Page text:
Make-Ahead Pressure Cooker Cassoulet

A very approachable version of the French classic white bean and meat stew… Make-Ahead Pressure Cooker Cassoulet is warming, comforting, and has all the flavors of the traditional. Use a pressure-cooker to speed up the process, and freeze a portion for a quick and delicious meal later! 

Make-Ahead Cassoulet

What is “cassoulet?” Why, my husband’s favorite dish of course! Well, it is his favorite (or so he says every time I make it), but in the most simple sense, it is a stew made with white beans and meat. However, it can be anything but simple, and often quite complex. Thus, we don’t make it when we’re in a hurry 😉

A first-rate Organizer is never in a hurry. He is never late. He always keeps up his sleeve a margin for the unexpected.

~~ Arnold Bennett, British novelist, essayist, playwright, critic, 1867-1931

I have something of an obsession for good and healthy food. I don’t enjoy many of the local eateries, and fast food is “a fate worse than death” for this girl. In recent months, I have spent some of my time in the kitchen working on recipes that freeze well, and allow me quick options when there is no time to cook. This cassoulet does take a bit of time to prepare, but portioning the beans and meat stew prior to baking in a casserole makes it perfect for a fresh meal or two at a later date. I promise you it won’t resemble leftovers!

Cassoulet originated in the south of France, and is named after its traditional cooking vessel – the cassole – a deep, heavy earthenware pot. It had its humble start as a peasant dish of dried beans, sausages, and preserved meats. In contemporary society, French cassoulet chefs may argue fanatically about what cassoulet is – and isn’t – as though it is haute cuisine. Some prefer goose, others duck, still others rabbit… Argue as they may, it is a delicious though humble peasant dish. Duck confit is a traditional ingredient which is now considered to be a luxury ingredient and not widely available. Its inclusion was more a matter of necessity due to lack of refrigeration. Duck, rabbit, and goose may have been cheap and widely available to French farmers in medieval times, but in Las Cruces, New Mexico they are not.

If I may be so bold, I would suggest that the combination of slow cooking the meats with the beans is what “makes magic” in this dish. I have used different combinations of sausages, pork, chicken, smoked turkey leg, bacon, etc. – all with delicious results. My Make-Ahead Cassoulet starts with mirepoix – the combination of chopped onion, celery, and carrots used to flavor many dishes – and of course garlic and olive oil. Always fat and calorie conscious, I slow cook (or pressure cook) the beans with a smoked turkey leg. Sausage is a must, and any good quality garlicky sausage will work. I love the flavor of chorizo or linguiςa, but even a kielbasa or smoked sausage will do. Lastly, I include boneless chicken (breast or thigh) and/or boneless lean pork, and a generous handful of herbs like fresh rosemary and thyme.

I am most often cooking for two. This recipe will serve 10-12 depending on serving size, and how much of each ingredient ends up in the pot. Of course you can make one large casserole, and serve a group. As I mentioned earlier in this post, I love pulling a lovely dish like this one out of the freezer on a busy night, and turning it into a fresh meal. I simply fill my individual ramekins with a generous portion, top with fresh seasoned crumbs, and pop them into the oven for about 30-45 minutes. While the casseroles bake, I throw together a leafy green salad. What could be more simple? I like to think this makes me a “first-rate Organizer.”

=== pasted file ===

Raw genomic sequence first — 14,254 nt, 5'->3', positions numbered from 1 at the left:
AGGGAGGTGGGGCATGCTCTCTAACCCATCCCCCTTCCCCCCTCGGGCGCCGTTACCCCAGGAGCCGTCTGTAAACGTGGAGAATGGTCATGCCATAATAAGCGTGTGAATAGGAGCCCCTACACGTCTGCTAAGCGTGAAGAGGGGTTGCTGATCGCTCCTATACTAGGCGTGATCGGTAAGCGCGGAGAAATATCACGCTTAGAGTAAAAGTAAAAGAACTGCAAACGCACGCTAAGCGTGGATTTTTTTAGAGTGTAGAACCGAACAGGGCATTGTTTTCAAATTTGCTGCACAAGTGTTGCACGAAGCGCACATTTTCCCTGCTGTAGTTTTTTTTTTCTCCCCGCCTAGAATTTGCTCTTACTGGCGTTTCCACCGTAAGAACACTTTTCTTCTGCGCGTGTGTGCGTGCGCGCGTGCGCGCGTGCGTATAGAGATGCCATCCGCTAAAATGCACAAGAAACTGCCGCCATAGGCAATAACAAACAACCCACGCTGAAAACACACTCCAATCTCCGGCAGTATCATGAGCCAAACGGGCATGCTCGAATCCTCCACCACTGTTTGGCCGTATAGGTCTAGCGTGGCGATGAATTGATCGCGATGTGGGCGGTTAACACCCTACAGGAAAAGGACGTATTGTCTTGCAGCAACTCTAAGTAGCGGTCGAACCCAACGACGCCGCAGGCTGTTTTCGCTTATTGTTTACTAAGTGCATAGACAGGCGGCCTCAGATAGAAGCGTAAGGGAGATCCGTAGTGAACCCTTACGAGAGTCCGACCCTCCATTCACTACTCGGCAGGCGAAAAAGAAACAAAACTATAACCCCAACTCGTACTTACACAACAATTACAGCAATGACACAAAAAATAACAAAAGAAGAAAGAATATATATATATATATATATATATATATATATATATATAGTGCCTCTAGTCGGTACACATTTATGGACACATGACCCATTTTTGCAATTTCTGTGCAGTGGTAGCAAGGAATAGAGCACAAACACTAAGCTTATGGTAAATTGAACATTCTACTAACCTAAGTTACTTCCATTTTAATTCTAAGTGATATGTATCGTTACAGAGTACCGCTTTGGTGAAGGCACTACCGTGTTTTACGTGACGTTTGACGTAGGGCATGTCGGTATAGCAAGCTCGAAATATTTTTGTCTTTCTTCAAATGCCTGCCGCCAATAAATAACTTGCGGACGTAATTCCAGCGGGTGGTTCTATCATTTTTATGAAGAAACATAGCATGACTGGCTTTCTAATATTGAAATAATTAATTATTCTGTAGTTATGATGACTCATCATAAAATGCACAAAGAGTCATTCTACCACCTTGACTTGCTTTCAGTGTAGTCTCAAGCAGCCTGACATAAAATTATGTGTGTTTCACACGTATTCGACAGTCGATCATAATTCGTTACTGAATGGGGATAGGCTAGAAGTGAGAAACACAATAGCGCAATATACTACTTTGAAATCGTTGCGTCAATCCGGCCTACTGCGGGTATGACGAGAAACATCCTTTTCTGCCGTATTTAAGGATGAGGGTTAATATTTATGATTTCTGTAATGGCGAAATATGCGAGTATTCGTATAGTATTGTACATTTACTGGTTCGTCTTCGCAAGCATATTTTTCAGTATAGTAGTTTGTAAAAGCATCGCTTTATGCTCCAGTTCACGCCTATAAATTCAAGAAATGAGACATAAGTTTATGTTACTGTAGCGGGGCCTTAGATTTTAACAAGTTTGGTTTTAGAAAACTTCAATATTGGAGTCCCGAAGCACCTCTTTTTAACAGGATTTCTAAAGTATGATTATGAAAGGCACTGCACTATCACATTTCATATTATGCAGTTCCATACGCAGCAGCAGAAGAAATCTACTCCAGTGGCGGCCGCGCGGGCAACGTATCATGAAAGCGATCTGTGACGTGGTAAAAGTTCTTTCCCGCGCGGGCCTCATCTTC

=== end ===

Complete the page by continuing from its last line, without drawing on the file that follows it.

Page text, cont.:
Make-Ahead Cassoulet

In summary, the process (in my kitchen) goes like this: I pressure-cook my white beans with a smoked turkey leg, a 6″ sprig of fresh rosemary, and 2 bay leaves for 45 minutes – until the beans are almost tender and the meat comes easily off the bone. While the beans cook, I prep the other ingredients. After the pressure-cooker is de-pressurized, I remove the turkey leg and allow it to cool. The mirepoix and garlic go into the pot first, followed by raw meat (chicken, pork, duck), the sausage (chorizo, linguiςa, kielbasa), and finally, the beans, smoked turkey, tomatoes, and herbs. Simmer together for 30 minutes. At this point, you can prepare the crumbs and cook the entire dish, or you can make individual casseroles as shown in the photo and freeze the rest. Use whatever combination of meats appeal to you, and enjoy!

Yield: 10 servings

Make-Ahead Cassoulet

Make-Ahead Cassoulet

A very approachable version of the French classic white bean and meat stew... Use a pressure-cooker to speed up the process, and freeze a portion for a quick and delicious meal later!

Cook Time 1 hour 30 minutes
Total Time 1 hour 30 minutes


For the beans

  • 1 lb. dried cannelini, great northern or navy beans
  • 1 smoked turkey leg (or ham hock)
  • 2 bay leaves
  • 1 6 " piece fresh rosemary
  • water
  • 1 tsp. salt

For the stew

  • 1 tbsp olive oil
  • 1 onion, finely chopped
  • 2 celery stalks, finely chopped
  • 2 carrots, finely chopped
  • 1 tsp garlic, minced
  • 2 lb. boneless skinless chicken thighs, breasts, pork loin, cubed*
  • 1 lb. chorizo, andouille, or other good quality sausage, 1/4" thick slices
  • 1 cup dry white wine
  • 2 cans diced tomatoes in juice

For the bread crumb topping

  • baguette or other rustic, dense bread
  • fresh Italian parsley
  • a drizzle of olive oil
  • sea salt and fresh ground pepper


For the beans

  1. Combine first 5 ingredients in pressure cooker. Fill with water to about 2/3. Pressurize on high.

For the stew

  1. Lower heat to maintain pressure. Cook about 30 minutes.